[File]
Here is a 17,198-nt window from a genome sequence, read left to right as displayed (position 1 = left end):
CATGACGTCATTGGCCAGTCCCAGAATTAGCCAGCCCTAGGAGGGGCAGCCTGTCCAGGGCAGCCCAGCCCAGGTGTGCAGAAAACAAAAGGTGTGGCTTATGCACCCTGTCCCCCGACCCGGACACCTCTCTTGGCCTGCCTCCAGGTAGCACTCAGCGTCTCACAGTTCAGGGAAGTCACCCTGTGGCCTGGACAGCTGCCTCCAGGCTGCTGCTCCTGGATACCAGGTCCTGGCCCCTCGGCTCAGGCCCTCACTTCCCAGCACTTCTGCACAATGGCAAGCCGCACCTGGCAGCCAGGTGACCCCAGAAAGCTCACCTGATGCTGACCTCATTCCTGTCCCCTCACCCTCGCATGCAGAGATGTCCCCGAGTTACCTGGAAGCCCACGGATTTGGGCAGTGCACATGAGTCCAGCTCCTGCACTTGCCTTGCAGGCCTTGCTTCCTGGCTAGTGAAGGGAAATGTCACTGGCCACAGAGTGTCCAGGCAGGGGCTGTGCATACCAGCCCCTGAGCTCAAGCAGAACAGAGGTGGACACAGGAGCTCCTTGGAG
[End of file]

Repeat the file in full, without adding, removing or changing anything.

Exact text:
Here is a 17,198-nt window from a genome sequence, read left to right as displayed (position 1 = left end):
CATGACGTCATTGGCCAGTCCCAGAATTAGCCAGCCCTAGGAGGGGCAGCCTGTCCAGGGCAGCCCAGCCCAGGTGTGCAGAAAACAAAAGGTGTGGCTTATGCACCCTGTCCCCCGACCCGGACACCTCTCTTGGCCTGCCTCCAGGTAGCACTCAGCGTCTCACAGTTCAGGGAAGTCACCCTGTGGCCTGGACAGCTGCCTCCAGGCTGCTGCTCCTGGATACCAGGTCCTGGCCCCTCGGCTCAGGCCCTCACTTCCCAGCACTTCTGCACAATGGCAAGCCGCACCTGGCAGCCAGGTGACCCCAGAAAGCTCACCTGATGCTGACCTCATTCCTGTCCCCTCACCCTCGCATGCAGAGATGTCCCCGAGTTACCTGGAAGCCCACGGATTTGGGCAGTGCACATGAGTCCAGCTCCTGCACTTGCCTTGCAGGCCTTGCTTCCTGGCTAGTGAAGGGAAATGTCACTGGCCACAGAGTGTCCAGGCAGGGGCTGTGCATACCAGCCCCTGAGCTCAAGCAGAACAGAGGTGGACACAGGAGCTCCTTGGAG